Bare Republic Mineral Sunscreen Neon Sunscreen Sticks

 

Bare Republic’s easy-to-apply zinc oxide sunscreens look beautiful on the shelf, and effectively help protect against sunburn. These brightly colored neon sunscreen sticks are a favorite with children—who could more easily be encouraged to wear sunscreen if their face is rainbow tinted—and with festival goers who want to tint their face (safely!) for outdoor concerts. Also check out Bare Republic’s light-as-air sunscreen mousse.

Klean Kanteen 5 Piece Stainless Steel Straw Set

Paper straws often disintegrate in hot liquid, silicone straws are hard to clean and straight-up stainless steel straws can scratch your teeth if you’re not careful. Klean Kanteen solves the straw dilemma with colorful, reusable straws that feature a stainless steel body with a removable, silicon flex tip. Perfect for cold or hot drinks, an included straw brush makes cleaning the inside of your straws a breeze. Also dishwasher safe.

Green Goo Skin Repair

Green Goo blends together herbal remedies made with organic ingredients to soothe small scrapes, bites and blisters. Also check out Green Goo’s healing Poison Ivy salve, which is made with olive oil, chickweed, yarrow, calendula, comfrey leaf and more. Bonus: Green Goo is a Leaping Bunny and a Certified B Corp brand.

Nuun Hydration Performance

Perfect for those who have trouble eating during endurance activities like long-distance running or biking, this drink mix features a blend of carbohydrates and electrolytes to help promote healthy fluid balance and muscle function. Whereas similar drink mixes add natural flavoring, Nuun adds dried fruit powder for real-food taste.

Bitchstix Quit Your Bitchin’ Muscle Rub

Bold, cheeky packaging stands out on the store shelf and attracts younger demographics to natural remedies for sports-induced aches and pains. This soothing stick is made with organic ingredients, and consciously excludes palm oil and petroleum from the formulation. Bitchstix is dedicated to supporting initiatives that bring domestic violence and sexual assault to an end, too.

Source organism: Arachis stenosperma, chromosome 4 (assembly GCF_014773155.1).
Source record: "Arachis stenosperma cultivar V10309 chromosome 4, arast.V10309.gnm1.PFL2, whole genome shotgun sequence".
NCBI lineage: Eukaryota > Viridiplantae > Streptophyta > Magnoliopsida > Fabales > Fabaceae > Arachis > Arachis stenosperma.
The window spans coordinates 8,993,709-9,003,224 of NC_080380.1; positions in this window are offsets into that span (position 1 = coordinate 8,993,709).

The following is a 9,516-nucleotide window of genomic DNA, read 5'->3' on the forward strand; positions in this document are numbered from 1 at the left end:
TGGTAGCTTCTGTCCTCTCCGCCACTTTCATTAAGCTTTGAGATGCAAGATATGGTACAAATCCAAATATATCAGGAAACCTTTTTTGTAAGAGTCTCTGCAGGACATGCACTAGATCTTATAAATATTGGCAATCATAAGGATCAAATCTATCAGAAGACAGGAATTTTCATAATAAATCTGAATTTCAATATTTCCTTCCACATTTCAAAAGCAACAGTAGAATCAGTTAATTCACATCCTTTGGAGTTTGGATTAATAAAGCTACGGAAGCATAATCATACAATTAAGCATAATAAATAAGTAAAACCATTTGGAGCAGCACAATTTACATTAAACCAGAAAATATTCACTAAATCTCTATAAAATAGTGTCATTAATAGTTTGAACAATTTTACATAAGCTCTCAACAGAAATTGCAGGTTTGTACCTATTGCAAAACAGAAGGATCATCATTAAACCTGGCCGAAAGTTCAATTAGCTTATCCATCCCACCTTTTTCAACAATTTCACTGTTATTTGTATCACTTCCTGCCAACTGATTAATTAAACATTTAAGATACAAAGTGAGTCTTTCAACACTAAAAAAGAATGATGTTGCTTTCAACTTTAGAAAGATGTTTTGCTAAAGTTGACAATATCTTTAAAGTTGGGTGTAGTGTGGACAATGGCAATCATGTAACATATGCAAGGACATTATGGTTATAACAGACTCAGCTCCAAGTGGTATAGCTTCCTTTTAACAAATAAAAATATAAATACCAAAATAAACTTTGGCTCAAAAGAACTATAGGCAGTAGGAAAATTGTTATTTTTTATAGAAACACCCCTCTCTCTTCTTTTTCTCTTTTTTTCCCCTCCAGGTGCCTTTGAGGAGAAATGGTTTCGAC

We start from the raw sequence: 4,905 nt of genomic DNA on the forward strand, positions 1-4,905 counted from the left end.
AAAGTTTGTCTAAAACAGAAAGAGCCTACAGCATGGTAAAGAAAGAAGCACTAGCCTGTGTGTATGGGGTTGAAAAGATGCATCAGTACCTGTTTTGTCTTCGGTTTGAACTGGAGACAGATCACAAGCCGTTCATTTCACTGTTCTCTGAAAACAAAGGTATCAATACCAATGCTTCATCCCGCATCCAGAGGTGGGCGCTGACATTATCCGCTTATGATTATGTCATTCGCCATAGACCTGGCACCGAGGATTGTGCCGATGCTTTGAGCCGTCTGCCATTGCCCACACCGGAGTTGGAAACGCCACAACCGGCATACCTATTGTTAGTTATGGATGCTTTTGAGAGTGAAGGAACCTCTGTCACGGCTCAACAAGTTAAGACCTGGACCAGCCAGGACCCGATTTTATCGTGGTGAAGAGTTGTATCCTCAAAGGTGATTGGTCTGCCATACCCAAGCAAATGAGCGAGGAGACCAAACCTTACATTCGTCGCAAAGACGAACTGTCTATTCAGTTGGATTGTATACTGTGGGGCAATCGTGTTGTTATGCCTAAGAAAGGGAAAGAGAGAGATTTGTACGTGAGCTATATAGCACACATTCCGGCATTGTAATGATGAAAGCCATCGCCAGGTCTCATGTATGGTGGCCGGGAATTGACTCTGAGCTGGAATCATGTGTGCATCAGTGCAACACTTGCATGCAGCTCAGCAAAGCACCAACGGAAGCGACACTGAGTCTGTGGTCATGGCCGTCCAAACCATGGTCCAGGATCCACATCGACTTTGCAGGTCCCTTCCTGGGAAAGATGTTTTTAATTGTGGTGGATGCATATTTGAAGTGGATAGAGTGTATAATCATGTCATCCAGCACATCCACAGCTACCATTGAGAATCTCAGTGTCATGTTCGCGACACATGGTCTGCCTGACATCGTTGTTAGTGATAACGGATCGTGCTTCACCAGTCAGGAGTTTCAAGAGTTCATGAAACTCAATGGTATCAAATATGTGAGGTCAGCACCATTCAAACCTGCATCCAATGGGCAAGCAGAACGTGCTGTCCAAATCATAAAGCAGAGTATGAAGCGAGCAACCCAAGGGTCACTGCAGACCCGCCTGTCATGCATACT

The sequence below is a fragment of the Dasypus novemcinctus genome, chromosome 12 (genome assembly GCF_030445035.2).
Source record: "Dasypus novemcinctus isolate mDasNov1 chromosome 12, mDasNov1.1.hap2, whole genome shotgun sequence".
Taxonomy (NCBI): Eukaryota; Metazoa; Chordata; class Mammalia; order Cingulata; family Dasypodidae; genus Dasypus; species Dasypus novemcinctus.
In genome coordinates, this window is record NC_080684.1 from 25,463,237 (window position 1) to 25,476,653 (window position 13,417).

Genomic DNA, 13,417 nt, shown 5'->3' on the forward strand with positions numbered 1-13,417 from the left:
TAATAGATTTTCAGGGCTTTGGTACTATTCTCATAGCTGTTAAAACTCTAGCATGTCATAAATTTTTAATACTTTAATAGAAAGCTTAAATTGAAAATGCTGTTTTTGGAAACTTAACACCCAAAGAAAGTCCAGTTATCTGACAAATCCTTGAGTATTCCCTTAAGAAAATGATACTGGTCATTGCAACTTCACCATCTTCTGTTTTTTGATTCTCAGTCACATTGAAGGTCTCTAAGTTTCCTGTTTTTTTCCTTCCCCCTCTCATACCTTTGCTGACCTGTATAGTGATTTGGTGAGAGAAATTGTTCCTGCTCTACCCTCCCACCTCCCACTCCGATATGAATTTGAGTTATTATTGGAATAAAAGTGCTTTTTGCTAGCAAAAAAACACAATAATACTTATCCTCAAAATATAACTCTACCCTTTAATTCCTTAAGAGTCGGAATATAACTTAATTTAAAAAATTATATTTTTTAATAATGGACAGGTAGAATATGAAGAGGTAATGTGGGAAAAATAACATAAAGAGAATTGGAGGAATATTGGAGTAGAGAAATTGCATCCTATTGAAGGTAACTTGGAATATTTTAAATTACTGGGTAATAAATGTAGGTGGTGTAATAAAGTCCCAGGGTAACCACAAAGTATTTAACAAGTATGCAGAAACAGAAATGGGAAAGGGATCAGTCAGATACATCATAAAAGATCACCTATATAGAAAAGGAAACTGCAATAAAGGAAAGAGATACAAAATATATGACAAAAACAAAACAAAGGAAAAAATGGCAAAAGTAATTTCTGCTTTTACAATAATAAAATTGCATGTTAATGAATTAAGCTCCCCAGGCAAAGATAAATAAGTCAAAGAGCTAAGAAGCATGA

CW Charlotte’s Web Hemp Extract Oil Mint Chocolate

Natural retailers likely know that wellness-minded shoppers are increasingly interested in products that contain CBD. This hemp-derived CBD oil from Charlotte’s Web (a vertically integrated brand) contains about 10mg hemp extract per 1 mL serving, and is mint chocolate-flavored, which makes it easy to incorporate into coffee, tea or (my favorite idea) hot chocolate. 

Rinse Bath & Body Co. deBug


Sure, DEET works well to keep mosquitoes and gnats at bay, but that stuff is nasty! That’s why we think natural customers will appreciate this safe, DEET-free bug-repelling body oil and spray. Rinse carefully formulated this product with lemon eucalyptus, rosemary, lemongrass, witch hazel and more to keep pests (including ants and spiders!) away from your body for ultimate outdoor enjoyment.

(Preview) 17 natural products to entice outdoorsy shoppers

Outdoor Retailer Outdoor Retailer Show Floor

We scoured Outdoor Retailer, the largest outdoor sports conference and exposition in the United States, to find products that can support the adventure and outdoor recreation-loving community in your area.

It's particularly important to create outdoor-focused product sets if your natural store is located in close proximity to hiking trails, lakes, beaches, camping, biking or rock climbing, as there's a higher likelihood that consumers who care about what they put into their bodies from a performance standpoint will wander into your store to stock up on provisions, personal care items and sustainable sundries. Here are a few products that caught our eye.

Zuke’s Power Bone Chicken & Cranberry Recipe


Like an energy bar for your best furry friend, this liver-based, human-grade bar is designed to supercharge your pup to help her finish those last few miles of trail running or Frisbee catching. We love how this bar is packaged just like your traditional human-made meat bar—it even has the grill marks on it for authenticity. Clean ingredients (this flavor contains chicken, pork, cranberries, peas, honey and salt) ensure that your pup doesn’t consume any additives or preservatives.